Monday, February 16th, 2015


It seems like there are two classes of companies.
Young, new to the market (five years) relatively small (500 employees top) and burning with an idea or social value that drives the business. Top leaders are usually 35-45 years old.

Then there are the sluggish bewildered giants battling to buy one another.
Huge numbers of employees, a crowded market squeezed for growth and top leaders who are 50 years old and up. They sell a familiar idea and format with the company values determined by the stock price.

The articles on innovation continue to be spit out in abundance.

I wonder:

What is the role of fresh innocent passion that doesn’t know it can’t do what it is doing?  I wonder how long this innocent passion can last before size and cost and entrepreneurial exhaustion hit?

What the CEO’s of the giants are passionate about that has to do with the core business, not cost cutting and stock price and heady strategy and over measurement?  

How large can a company be and maintain enough freedom for initiative and exploration of ideas?  Size seems to create over control and over control seems to kill creativity

Do you as a CEO or top leader know five people in your company who are disruptive with new ideas?  Do they come to you to think with you?  Do they stimulate you with their ideas?  Do you find them irritating?  Do you engage with them anyway?  (Five is a pathetic number.)

Do you yourself, as a top leader, absolutely yearn to bring something new into being?  Will you irritate Board members to do it?  Will you plan to make analysts as exited about it as you are?  Are you too burdened and tired to gear up for your big idea.  Do you tell yourself it can’t be done.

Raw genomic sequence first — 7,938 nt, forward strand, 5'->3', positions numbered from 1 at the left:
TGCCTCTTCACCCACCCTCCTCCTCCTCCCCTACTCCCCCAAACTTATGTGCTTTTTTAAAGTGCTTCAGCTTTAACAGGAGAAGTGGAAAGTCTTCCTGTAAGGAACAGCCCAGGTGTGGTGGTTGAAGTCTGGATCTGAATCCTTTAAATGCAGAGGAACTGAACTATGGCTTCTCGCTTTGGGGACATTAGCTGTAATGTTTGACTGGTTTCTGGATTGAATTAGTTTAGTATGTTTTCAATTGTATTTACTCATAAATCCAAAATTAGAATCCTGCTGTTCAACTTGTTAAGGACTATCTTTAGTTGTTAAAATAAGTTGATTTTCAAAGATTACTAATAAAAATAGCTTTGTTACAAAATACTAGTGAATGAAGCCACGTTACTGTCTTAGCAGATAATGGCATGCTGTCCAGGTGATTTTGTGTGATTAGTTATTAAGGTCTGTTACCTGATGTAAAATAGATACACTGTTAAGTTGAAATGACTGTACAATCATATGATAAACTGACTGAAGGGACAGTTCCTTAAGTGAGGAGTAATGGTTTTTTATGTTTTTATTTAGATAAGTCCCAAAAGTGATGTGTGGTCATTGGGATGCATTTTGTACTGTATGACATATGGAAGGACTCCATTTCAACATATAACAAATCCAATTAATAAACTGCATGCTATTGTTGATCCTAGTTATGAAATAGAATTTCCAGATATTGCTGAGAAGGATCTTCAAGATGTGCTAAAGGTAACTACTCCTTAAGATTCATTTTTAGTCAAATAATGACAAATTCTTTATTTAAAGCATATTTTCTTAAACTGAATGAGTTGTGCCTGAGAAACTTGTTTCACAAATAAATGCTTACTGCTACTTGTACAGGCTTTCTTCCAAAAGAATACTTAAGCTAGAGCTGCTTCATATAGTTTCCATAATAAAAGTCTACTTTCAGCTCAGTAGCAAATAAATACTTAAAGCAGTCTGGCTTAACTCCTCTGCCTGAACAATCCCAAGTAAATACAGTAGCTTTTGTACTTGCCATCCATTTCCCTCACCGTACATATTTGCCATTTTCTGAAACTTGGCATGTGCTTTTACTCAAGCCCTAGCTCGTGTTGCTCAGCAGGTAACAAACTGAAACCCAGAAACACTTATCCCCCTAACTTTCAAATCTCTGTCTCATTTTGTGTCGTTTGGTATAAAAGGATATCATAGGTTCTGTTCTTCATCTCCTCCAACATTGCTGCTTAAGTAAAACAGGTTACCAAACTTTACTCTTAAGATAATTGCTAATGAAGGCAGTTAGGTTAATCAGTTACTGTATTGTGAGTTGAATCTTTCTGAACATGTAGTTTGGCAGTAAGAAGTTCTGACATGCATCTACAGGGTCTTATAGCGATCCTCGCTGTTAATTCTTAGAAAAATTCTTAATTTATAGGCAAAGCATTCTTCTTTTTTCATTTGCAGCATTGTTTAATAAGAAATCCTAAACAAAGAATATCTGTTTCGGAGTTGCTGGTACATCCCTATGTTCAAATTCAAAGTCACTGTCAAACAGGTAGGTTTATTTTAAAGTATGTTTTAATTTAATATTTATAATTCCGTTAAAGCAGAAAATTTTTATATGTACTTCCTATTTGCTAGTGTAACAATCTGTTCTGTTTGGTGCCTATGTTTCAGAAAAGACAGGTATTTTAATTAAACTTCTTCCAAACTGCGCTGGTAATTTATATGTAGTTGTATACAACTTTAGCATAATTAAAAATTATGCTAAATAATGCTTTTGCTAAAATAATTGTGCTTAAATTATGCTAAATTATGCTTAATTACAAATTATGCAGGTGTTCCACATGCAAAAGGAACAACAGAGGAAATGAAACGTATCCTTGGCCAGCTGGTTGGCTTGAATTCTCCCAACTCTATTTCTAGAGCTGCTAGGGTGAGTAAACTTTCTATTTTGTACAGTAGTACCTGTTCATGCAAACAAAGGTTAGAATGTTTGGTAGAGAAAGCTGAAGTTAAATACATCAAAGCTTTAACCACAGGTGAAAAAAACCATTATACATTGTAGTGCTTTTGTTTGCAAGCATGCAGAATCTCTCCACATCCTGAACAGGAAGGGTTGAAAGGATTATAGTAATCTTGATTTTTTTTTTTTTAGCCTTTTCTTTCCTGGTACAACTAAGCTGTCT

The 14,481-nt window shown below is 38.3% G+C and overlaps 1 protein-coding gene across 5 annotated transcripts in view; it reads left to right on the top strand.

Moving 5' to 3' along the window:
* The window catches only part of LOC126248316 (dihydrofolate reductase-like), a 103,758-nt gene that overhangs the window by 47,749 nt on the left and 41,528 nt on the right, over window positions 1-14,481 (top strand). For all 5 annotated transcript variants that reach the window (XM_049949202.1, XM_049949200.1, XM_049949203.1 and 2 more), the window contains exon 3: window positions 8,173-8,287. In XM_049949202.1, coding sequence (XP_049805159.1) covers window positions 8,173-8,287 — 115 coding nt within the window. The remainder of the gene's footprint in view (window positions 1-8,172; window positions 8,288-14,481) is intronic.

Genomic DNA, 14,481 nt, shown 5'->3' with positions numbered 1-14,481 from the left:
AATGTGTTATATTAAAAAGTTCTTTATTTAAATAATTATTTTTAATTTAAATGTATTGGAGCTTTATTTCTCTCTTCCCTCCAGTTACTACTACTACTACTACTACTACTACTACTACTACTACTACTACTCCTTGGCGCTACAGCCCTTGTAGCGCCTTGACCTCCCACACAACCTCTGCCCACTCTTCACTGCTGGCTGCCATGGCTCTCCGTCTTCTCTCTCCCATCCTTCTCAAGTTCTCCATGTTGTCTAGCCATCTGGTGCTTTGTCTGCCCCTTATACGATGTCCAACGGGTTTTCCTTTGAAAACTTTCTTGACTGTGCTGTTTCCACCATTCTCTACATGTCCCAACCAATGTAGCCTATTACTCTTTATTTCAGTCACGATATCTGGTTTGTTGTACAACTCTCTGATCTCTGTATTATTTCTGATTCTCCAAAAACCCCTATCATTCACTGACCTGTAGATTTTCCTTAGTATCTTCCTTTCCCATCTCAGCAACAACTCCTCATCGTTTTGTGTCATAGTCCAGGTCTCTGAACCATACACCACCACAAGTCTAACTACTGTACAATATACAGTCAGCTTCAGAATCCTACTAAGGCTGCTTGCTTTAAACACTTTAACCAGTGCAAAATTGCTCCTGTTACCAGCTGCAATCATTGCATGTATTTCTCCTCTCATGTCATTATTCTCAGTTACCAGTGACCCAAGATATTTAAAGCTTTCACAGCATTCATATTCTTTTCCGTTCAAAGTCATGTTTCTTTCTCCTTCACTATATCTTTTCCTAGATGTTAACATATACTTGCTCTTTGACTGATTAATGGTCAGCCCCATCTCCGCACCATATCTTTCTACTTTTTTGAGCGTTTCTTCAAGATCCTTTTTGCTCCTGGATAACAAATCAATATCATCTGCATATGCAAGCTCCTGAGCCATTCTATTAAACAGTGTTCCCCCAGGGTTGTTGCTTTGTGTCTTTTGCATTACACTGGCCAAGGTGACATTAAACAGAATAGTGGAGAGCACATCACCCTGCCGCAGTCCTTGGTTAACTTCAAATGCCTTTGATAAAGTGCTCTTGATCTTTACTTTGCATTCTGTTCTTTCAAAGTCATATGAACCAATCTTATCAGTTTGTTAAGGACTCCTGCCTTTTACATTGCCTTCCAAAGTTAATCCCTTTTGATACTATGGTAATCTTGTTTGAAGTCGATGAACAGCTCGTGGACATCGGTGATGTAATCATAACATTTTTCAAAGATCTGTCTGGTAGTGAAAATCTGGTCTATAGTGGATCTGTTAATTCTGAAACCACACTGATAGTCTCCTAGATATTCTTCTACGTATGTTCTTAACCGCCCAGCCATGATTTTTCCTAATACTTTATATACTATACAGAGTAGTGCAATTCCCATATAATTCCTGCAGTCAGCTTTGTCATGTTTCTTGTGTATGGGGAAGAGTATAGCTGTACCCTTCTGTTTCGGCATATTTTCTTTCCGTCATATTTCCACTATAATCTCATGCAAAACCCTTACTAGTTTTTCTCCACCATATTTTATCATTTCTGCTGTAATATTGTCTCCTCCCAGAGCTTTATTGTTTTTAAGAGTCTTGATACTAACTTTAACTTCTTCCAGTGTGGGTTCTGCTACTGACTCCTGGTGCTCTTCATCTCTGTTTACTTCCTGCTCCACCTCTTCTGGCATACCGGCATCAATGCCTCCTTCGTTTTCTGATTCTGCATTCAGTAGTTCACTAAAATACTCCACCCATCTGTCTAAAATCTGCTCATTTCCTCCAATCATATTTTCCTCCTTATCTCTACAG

Do you sometimes want to walk away from the size monster that keeps your creativity smothered?  Do you want to run a company or get something 
important and new done?  

Can you grow innovative edges around a moribund industry or does it have to start at the center and work its way through the company killing the old as it goes?

Does innovation have to be disruptive?

Should we just leave innovation to the youngsters knowing they’ll have the same dynamics when they go through middle age and on into dinosaur times?

Do you care enough to talk about these questions with a colleague?

All this reminds me of a book I recommend:
THE END OF POWER: From Boardrooms to Battlefields and Churches to States,Why Being In Charge Isn’t What It Used to Be
By Moises Naim


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